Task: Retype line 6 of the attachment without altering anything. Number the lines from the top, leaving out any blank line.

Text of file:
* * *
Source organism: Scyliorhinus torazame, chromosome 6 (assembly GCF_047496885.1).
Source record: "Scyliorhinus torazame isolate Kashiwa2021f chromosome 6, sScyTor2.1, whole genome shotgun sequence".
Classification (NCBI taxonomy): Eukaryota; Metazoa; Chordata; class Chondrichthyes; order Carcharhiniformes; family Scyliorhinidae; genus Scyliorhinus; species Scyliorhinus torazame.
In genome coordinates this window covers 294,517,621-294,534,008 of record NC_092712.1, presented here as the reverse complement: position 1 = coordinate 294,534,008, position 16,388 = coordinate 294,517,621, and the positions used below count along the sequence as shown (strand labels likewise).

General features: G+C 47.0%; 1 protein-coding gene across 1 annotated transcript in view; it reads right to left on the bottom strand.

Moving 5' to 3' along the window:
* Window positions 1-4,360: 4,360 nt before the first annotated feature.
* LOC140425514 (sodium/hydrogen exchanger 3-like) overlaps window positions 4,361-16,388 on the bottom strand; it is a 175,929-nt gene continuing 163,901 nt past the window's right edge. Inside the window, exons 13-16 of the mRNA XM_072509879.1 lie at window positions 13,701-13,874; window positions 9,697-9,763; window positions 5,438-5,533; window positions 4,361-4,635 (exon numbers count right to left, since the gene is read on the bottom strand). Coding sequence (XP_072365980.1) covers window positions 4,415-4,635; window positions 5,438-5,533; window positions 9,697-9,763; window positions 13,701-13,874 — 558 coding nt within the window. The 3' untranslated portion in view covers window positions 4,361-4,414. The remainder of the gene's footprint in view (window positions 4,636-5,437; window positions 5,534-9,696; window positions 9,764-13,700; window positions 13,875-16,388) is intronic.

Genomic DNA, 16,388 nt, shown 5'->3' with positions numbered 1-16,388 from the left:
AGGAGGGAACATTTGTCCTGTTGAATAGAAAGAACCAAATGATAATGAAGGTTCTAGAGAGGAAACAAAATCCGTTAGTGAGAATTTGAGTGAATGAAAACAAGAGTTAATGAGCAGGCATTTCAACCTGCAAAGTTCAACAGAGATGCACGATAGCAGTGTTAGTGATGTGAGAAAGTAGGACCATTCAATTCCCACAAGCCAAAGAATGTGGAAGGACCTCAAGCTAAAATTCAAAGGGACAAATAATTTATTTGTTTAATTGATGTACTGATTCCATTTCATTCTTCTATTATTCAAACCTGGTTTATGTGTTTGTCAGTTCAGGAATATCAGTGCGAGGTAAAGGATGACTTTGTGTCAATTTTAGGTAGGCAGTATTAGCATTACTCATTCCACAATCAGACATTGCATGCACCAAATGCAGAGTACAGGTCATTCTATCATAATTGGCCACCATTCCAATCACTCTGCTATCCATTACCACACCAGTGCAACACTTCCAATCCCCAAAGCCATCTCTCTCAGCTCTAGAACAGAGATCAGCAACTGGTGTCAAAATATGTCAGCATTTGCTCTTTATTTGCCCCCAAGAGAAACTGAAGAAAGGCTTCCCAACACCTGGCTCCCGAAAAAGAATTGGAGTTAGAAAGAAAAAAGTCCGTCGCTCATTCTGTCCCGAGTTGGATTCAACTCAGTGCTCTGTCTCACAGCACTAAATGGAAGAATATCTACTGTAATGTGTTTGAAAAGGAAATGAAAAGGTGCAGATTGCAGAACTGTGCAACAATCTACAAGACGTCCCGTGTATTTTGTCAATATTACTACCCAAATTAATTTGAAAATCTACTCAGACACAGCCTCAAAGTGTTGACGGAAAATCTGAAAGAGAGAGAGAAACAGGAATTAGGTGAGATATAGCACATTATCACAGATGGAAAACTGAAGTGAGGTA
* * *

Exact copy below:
Moving 5' to 3' along the window: